Objective

  • Deliver and manage services at agreed levels.
  • Conduct, Manage and control day-today operation of process.

Service Operation has 5 Processes

  1. Event Management,
  2. Incident Management,
  3. Problem Management,
  4. Request Fulfilment,
  5. Access Management.

5. Continual Service Improvement (CSI)

(ITIL Continual Service Improvement) – A stage in the lifecycle of a service. Continual service improvement ensures that services are aligned with changing business needs by identifying and implementing improvements to IT services that support business processes. The performance of the IT service provider is continually measured and improvements are made to processes, IT services and IT infrastructure in order to increase efficiency, effectiveness and cost effectiveness. Continual service improvement includes the seven-step improvement process. Although this process is associated with continual service improvement, most processes have activities that take place across multiple stages of the service lifecycle. See also Plan-Do-Check-Act.

The 6 steps of CSI approach to improve the performance of our services and process.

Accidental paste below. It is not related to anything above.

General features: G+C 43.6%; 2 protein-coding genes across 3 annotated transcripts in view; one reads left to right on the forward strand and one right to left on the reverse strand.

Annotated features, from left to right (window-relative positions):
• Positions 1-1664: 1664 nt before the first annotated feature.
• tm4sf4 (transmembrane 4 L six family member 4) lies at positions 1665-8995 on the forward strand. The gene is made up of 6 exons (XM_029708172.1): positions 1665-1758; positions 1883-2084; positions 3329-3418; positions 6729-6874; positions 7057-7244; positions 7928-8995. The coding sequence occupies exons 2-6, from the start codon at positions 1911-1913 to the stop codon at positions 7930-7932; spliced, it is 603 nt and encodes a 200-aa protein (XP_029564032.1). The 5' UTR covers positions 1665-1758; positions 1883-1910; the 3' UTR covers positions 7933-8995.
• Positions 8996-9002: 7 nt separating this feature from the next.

• What is the Vision? We should understand what is the vision of the organization? Vision should be aligned to IT and business strategies of the organization.
  • Where are we now? Analyze the current situation in terms of the business, organization, people, process and technology. This will give us the baseline assessment and we will get to know, where are we now.
  • Where do we want to be? We should understand the business needs and requirements as that will help us in moving towards the direction of where do we want to be.
    • Understand and agree on the priorities for improvement based on a deeper development of the principles defined in the vision’?
  • How do we get there? What are the improvement steps we need to take to get there. Improvement can be of short, medium and long term. All these initiatives need to be logged in CSI register.